The face plate is huge, wide. Wear it around your waist and it covers up much of your torso. Rock it on your shoulder and it means you mean business. It’s found a home near Pastor Troy, Rasheed Wallace but dined and went to bed with Ric Flair the most. It was split and made into it’s own thing and for a while was legitimized more than the belt which made its new company “that” important.

And now the World Heavyweight Title, considered in recent memory as the B-title, the belt given to the guys on the other show as a reward for hard work and sacrifice – is back in the hands of Ric Flair, now retired. John Cena effectively gave Flair back his initial legacy to the WWE last night on RAW and told him to “keep it”. Not in terms of disrespect but there’s a lot of history that ties into that.


Wrestling gets its rap for being about stars, about champions and “types” and gladiators and gifted Gods. It’s history becomes its own kind of mythology, matches for titles becoming more important than actual events. You want to close the show with a belt on the line because being “the man” is the ultimate summit in the sport. As long as the old iteration of the NWA existed, before Jim Crockett Promotions splintered into WCW, that belt was the standard bearer for every title in wrestling. The WWE Title had changed designs often, its winged edition probably its most recognizable and revered. No belt in wrestling however, is as recognizable as the Big Gold Belt.

It’s a belt, with a lineage that dips and weaves through two companies, WCW and the WWE where anyone of importance has held it. Sting, Vader, Flair, Hogan, Luger & Goldberg in WCW to The Rock, Jericho, Triple H, Booker T, Cena, Undertaker, Edge, CM Punk, Bryan in the E. The moment Cena grabbed hold of it for the final time after wrestling it away from Alberto Del Rio, the writing seemed to be on the wall.

Did he even need it? Wasn’t this Dolph Ziggler’s belt that wound up back with Del Rio thanks to a concussion? The E tried its best to maintain the legacy of the belt when they combined both of their titles to form one super title but even that seemed hokey. The last great moment for the belt, even under the duality of being worn along with the WWE title was Bryan, lifting it above his head amongst raining confetti at WrestleMania 30. It still remains the best visual the company has produced outside of those facial reactions to the Undertaker’s fabled “streak” ending on the same night.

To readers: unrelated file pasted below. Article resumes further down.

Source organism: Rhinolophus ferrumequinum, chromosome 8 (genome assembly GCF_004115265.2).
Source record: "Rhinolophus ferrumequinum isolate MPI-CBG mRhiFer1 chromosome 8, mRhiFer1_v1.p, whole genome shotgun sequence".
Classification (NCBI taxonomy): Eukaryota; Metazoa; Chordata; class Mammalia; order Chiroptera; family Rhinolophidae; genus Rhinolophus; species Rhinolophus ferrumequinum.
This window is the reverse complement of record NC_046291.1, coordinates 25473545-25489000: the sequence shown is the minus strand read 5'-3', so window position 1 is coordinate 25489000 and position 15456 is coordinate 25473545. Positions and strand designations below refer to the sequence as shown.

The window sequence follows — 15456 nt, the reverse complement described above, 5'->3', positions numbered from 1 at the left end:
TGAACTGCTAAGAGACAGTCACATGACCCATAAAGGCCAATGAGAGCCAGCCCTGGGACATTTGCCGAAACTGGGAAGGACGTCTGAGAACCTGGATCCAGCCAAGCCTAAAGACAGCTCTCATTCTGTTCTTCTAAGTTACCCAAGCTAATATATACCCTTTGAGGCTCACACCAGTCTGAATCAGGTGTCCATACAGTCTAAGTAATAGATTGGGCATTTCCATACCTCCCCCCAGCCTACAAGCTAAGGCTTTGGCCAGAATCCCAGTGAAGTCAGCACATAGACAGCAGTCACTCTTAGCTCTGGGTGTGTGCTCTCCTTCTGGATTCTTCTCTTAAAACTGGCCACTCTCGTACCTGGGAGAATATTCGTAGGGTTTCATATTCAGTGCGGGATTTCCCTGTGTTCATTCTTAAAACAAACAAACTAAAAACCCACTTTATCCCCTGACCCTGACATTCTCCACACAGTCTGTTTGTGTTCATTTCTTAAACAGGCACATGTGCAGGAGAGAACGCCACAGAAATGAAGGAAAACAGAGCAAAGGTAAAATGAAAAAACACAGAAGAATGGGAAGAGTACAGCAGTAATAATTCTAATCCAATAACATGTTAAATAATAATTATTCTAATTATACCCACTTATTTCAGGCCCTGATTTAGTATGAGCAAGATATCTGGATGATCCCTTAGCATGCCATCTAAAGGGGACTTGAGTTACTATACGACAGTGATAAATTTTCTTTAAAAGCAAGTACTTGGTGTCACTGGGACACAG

When it was given to Triple H in 2002, after the WWE Undisputed Title was just made into being the WWE Title, it immediately gained a jump in importance. It may have not closed every major PPV but it was given credence to do so. It closed WrestleMania XX as part of the greatest three-way match ever witnessed, was defending and treated with more importance, almost as if we were back watching Flair and Steamboat duke it out for it. How Dusty Rhodes never seemed to overcome the Horsemen to actually win it or how every man, woman and child erupted in the Baltimore Arena when Sting won his first.

It didn’t seem that way near its end, an also ran belt that kept the underdogs satisfied and happy. It’s last solo moment of glory came with Ziggler cashing in his Money In The Bank contract to defeat Ziggler — to the joy of the crowd in New Jersey who thought he’d do it the night before at WrestleMania XXIX.

The WWE didn’t need two titles for both shows, the idea of an undisputed champion was passe the moment the brand extension died and things went back to a pre-Invasion era. The WWE title no longer has its cartoonish spinner identity, a far more stronger face plate and the identifiable wWE logo larger than ever on any belt before it. In a weird way, it had to be Cena to pass the belt back to Flair, seeing that Cena has been champion 15 times over, one less than Flair’s mythical 16 reigns as World Champion.

We have to say goodbye to arguably the prettiest and most intimidating belt in all of professional wrestling, because it’s back with the man who legitimized it and made it a thing, not only in the South but in the sport all together.